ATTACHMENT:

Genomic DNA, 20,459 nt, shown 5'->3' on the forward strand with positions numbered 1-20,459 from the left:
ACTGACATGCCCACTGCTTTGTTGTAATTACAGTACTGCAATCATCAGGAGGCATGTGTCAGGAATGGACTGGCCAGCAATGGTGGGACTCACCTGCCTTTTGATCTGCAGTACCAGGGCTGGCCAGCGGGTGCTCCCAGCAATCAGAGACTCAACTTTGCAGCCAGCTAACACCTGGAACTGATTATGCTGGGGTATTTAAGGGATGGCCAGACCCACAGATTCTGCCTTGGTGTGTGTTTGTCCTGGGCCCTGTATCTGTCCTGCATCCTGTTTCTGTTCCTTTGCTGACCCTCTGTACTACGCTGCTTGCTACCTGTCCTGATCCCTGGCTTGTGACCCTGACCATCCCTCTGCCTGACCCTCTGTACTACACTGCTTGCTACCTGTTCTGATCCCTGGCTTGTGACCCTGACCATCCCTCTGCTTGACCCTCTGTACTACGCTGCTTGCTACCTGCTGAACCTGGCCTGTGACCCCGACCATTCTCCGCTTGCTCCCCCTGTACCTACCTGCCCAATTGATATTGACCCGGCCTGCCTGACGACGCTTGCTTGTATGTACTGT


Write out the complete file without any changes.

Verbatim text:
Genomic DNA, 20,459 nt, shown 5'->3' on the forward strand with positions numbered 1-20,459 from the left:
ACTGACATGCCCACTGCTTTGTTGTAATTACAGTACTGCAATCATCAGGAGGCATGTGTCAGGAATGGACTGGCCAGCAATGGTGGGACTCACCTGCCTTTTGATCTGCAGTACCAGGGCTGGCCAGCGGGTGCTCCCAGCAATCAGAGACTCAACTTTGCAGCCAGCTAACACCTGGAACTGATTATGCTGGGGTATTTAAGGGATGGCCAGACCCACAGATTCTGCCTTGGTGTGTGTTTGTCCTGGGCCCTGTATCTGTCCTGCATCCTGTTTCTGTTCCTTTGCTGACCCTCTGTACTACGCTGCTTGCTACCTGTCCTGATCCCTGGCTTGTGACCCTGACCATCCCTCTGCCTGACCCTCTGTACTACACTGCTTGCTACCTGTTCTGATCCCTGGCTTGTGACCCTGACCATCCCTCTGCTTGACCCTCTGTACTACGCTGCTTGCTACCTGCTGAACCTGGCCTGTGACCCCGACCATTCTCCGCTTGCTCCCCCTGTACCTACCTGCCCAATTGATATTGACCCGGCCTGCCTGACGACGCTTGCTTGTATGTACTGT